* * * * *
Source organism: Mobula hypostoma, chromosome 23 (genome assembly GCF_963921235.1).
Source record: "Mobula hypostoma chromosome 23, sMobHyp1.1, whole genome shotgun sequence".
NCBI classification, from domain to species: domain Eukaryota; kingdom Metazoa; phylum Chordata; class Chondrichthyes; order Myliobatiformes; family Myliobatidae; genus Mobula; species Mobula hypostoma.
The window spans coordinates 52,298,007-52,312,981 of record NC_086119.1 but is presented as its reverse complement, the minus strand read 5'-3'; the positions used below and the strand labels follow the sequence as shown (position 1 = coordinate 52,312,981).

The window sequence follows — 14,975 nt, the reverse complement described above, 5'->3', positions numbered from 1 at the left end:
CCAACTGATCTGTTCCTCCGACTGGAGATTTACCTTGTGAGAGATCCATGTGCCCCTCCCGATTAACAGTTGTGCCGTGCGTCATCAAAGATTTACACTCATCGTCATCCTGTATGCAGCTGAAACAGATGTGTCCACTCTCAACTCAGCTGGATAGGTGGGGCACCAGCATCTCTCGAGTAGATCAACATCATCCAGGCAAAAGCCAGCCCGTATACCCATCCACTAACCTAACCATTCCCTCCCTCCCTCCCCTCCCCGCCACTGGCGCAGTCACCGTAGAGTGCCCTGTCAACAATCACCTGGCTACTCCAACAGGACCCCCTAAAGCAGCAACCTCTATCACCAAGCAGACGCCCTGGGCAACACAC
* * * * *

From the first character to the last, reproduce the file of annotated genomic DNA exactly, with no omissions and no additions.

Source organism: Mobula hypostoma, chromosome 23 (genome assembly GCF_963921235.1).
Source record: "Mobula hypostoma chromosome 23, sMobHyp1.1, whole genome shotgun sequence".
NCBI classification, from domain to species: domain Eukaryota; kingdom Metazoa; phylum Chordata; class Chondrichthyes; order Myliobatiformes; family Myliobatidae; genus Mobula; species Mobula hypostoma.
The window spans coordinates 52,298,007-52,312,981 of record NC_086119.1 but is presented as its reverse complement, the minus strand read 5'-3'; the positions used below and the strand labels follow the sequence as shown (position 1 = coordinate 52,312,981).

The window sequence follows — 14,975 nt, the reverse complement described above, 5'->3', positions numbered from 1 at the left end:
CCAACTGATCTGTTCCTCCGACTGGAGATTTACCTTGTGAGAGATCCATGTGCCCCTCCCGATTAACAGTTGTGCCGTGCGTCATCAAAGATTTACACTCATCGTCATCCTGTATGCAGCTGAAACAGATGTGTCCACTCTCAACTCAGCTGGATAGGTGGGGCACCAGCATCTCTCGAGTAGATCAACATCATCCAGGCAAAAGCCAGCCCGTATACCCATCCACTAACCTAACCATTCCCTCCCTCCCTCCCCTCCCCGCCACTGGCGCAGTCACCGTAGAGTGCCCTGTCAACAATCACCTGGCTACTCCAACAGGACCCCCTAAAGCAGCAACCTCTATCACCAAGCAGACGCCCTGGGCAACACAC